Inside the peculiar second-hand market for Lululemon apparel
Most times trends are just that, wispy fads that rocket onto the scene, penetrate public discourse and fade off, unmistakably, like the path “Gangnam Style” is soon sure to take.
But then there are trends that aren’t left alone, that are managed and massaged by some of the business world’s top minds. Suddenly, these trends manufacture staying power by adapting, learning and growing.
Want an example? How about Lululemon, which only opened 12 years ago and is now one of the most profitable retailers in the world?
Certainly, Lululemon arrived on the scene thanks to its signature yoga pants, but how it’s remained is thanks to a unique strategy but also a return policy that might be driving customers nuts.
A recent Wall Street Journal profile highlights the growth of Lululemon, and how it’s created an atmosphere of scarcity among the apparel it sells. By purposely low-stocking its stores and turning over merchandise every few weeks, Lululemon’s able to create a sort of rabid customer, who tends to jump at the chance to pay full-price for a hoodie for fear it won’t be around much longer.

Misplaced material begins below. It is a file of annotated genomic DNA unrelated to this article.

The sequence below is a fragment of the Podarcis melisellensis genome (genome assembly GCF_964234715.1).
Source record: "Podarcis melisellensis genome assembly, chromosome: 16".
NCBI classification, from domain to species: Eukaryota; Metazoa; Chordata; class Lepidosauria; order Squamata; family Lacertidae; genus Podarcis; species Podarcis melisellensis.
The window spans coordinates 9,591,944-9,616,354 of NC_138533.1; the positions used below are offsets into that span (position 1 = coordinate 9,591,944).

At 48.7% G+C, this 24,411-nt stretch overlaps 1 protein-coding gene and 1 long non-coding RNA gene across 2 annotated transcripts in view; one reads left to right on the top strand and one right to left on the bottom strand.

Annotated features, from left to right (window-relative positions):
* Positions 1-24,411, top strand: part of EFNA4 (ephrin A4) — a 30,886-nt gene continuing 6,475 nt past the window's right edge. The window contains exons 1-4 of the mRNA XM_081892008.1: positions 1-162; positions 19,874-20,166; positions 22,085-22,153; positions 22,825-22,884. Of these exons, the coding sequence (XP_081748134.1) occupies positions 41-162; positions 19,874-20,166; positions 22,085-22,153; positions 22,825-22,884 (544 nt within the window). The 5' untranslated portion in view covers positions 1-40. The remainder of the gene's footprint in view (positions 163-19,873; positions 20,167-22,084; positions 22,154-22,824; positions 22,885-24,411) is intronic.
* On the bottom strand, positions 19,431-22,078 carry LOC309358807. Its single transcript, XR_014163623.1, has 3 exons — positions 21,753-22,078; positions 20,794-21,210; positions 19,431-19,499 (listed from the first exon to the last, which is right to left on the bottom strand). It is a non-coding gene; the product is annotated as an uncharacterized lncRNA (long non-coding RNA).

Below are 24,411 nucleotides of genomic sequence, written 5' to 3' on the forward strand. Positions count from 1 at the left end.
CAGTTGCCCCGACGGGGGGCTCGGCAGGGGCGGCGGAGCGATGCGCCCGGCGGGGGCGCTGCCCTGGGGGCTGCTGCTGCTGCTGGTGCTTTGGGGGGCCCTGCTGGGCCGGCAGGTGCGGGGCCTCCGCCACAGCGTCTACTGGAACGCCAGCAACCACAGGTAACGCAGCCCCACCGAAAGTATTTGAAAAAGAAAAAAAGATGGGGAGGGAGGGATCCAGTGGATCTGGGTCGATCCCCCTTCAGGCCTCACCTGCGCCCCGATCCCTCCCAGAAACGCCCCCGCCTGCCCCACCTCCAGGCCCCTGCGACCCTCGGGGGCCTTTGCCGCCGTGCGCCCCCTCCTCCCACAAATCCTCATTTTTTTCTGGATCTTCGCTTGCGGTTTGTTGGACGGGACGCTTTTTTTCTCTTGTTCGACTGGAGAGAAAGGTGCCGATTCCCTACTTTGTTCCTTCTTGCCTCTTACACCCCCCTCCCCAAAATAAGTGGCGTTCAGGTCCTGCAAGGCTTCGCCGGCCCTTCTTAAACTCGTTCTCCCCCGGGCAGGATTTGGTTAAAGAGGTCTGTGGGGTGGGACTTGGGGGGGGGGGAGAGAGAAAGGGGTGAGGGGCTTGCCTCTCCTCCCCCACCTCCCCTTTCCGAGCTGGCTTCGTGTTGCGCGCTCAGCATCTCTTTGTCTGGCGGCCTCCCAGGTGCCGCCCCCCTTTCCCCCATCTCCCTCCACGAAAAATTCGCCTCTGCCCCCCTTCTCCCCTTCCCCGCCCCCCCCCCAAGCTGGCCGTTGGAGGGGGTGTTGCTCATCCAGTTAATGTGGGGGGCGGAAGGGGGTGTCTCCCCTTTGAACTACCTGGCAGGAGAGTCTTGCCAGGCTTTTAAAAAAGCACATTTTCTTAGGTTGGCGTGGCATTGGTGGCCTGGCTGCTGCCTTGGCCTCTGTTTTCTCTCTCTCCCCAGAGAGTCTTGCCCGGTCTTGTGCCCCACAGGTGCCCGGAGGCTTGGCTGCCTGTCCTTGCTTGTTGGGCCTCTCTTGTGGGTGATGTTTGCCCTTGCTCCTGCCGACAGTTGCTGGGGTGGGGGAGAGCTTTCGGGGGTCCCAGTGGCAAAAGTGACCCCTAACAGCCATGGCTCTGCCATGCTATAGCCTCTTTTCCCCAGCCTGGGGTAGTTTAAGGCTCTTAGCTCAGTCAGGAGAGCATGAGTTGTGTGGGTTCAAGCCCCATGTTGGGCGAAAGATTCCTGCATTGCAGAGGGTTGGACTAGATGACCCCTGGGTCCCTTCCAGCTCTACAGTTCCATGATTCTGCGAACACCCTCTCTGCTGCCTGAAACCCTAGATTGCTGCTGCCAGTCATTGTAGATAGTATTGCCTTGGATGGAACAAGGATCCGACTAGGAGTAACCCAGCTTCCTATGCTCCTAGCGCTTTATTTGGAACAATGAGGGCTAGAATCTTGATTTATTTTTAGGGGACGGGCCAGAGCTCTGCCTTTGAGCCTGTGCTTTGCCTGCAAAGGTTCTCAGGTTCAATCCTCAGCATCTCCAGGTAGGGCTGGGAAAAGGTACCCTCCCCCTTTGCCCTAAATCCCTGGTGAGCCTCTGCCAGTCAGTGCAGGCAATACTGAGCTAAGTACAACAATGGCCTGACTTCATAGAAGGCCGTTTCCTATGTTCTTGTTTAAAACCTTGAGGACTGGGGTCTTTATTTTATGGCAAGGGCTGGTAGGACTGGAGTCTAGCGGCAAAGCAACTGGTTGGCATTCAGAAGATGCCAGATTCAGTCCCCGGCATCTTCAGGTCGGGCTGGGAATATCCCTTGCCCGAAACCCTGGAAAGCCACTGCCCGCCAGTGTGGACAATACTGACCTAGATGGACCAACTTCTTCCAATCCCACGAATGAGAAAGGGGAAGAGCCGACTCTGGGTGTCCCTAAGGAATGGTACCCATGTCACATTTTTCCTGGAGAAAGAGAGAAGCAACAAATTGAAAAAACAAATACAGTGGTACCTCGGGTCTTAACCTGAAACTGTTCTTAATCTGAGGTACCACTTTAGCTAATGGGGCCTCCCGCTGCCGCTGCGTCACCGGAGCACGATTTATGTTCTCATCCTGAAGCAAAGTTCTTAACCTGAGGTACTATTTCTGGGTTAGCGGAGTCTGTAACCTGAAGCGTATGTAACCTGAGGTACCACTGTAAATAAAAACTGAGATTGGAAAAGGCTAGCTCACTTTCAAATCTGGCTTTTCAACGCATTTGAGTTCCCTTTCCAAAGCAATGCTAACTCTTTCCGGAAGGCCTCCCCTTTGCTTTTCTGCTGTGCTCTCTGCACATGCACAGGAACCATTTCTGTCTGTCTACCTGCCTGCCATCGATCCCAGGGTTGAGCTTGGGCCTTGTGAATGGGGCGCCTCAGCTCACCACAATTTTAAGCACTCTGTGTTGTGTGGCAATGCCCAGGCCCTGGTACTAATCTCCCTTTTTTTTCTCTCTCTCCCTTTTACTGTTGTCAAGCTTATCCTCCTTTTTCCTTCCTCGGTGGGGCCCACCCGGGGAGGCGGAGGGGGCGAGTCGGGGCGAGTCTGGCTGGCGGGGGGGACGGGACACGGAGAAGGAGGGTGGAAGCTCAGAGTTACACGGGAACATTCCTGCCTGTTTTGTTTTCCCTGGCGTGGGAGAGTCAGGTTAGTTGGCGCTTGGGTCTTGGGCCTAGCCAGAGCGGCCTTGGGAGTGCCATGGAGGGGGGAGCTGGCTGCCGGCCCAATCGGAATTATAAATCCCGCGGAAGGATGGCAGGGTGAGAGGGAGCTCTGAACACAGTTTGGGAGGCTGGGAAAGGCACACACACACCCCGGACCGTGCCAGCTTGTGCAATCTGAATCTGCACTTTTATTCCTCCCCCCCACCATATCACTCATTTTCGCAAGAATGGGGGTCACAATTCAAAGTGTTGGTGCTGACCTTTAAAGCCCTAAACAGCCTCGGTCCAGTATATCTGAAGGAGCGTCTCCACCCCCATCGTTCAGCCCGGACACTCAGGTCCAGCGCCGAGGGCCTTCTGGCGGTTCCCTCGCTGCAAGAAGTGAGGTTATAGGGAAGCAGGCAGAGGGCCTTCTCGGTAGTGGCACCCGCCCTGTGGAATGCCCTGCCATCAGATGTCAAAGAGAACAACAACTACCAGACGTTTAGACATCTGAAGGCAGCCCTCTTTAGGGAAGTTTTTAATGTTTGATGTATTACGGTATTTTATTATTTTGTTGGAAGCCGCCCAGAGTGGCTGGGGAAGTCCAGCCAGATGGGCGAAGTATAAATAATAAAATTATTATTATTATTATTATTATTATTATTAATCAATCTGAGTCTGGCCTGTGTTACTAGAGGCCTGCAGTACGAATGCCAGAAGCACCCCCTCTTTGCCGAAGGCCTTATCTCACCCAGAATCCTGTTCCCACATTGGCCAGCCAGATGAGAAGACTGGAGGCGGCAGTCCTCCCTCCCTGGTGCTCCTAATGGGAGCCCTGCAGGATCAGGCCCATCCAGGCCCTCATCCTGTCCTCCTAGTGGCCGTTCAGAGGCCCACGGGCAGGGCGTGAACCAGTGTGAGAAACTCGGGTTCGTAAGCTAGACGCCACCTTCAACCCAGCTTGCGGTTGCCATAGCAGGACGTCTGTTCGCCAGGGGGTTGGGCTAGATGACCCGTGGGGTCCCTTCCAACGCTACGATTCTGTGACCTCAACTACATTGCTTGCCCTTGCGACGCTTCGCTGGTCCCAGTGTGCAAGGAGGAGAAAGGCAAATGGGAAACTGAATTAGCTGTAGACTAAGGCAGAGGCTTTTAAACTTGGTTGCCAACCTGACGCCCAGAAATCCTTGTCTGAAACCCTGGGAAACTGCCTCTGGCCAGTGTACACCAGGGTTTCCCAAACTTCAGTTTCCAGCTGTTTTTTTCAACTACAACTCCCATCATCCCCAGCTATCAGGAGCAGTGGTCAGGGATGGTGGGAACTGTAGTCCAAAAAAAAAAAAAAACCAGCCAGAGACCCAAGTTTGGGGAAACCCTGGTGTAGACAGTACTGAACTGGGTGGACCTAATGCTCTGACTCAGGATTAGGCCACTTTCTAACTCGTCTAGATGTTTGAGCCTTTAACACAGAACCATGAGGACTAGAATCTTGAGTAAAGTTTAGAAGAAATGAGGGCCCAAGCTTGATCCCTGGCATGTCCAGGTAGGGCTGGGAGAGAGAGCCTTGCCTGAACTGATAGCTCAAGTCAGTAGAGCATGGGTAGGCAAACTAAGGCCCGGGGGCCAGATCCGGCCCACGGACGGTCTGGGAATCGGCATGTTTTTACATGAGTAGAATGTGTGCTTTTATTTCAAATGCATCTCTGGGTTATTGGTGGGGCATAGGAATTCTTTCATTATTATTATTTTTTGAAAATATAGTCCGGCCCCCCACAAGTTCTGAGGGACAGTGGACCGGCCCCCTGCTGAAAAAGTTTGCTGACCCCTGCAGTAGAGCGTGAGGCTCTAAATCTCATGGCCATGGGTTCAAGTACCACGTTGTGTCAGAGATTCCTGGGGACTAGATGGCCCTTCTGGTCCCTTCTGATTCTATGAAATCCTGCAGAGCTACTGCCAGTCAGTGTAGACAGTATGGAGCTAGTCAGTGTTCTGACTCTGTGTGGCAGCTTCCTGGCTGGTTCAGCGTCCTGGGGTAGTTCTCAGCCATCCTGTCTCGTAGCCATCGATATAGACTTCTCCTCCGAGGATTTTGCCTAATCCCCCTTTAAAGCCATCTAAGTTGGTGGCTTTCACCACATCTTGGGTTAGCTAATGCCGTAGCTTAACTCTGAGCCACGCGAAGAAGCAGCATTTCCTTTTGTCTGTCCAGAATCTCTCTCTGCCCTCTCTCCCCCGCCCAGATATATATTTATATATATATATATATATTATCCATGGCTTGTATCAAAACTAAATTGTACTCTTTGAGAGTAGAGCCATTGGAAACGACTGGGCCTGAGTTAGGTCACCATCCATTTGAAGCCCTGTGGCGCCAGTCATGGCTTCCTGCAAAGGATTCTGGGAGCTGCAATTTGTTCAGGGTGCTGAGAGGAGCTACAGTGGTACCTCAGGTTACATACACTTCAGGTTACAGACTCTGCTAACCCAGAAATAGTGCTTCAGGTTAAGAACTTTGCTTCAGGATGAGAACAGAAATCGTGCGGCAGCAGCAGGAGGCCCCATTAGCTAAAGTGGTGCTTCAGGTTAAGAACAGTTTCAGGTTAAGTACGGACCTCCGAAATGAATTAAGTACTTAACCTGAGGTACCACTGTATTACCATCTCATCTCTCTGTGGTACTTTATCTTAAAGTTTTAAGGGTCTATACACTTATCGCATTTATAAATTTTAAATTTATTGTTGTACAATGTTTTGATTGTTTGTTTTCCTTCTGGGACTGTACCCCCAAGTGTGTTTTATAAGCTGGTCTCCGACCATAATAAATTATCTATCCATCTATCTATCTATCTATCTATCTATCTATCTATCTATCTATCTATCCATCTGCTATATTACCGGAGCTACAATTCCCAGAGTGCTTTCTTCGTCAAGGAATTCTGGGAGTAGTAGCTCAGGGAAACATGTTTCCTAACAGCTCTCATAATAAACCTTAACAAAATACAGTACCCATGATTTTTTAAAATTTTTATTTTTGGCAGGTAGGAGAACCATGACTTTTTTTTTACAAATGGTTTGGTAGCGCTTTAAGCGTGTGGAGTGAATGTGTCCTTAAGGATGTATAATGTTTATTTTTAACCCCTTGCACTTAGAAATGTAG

But while Lululemon has manufactured an air of exclusivity, its frustrating return policy has left some shoppers miffed.
The Vancouver-based retailer accepts returns on no products after 14 days, and only then returns must be in peak condition: unwashed, unworn with original tags attached.
That’s all fine and good, but what’s happened is Lululemon has created a black market, so to speak, for unwanted apparel not returned within the store’s two week window.
According to Business Insider, the secondary market is rife with Lululemon goods, and they’re right.
Lululemon takes great pains to create an aura of scarcity among its clothes – selling them fast and turning them over faster – but its also created one of the more prominent retail second markets on the web.
By Jason Buckland, MSN Money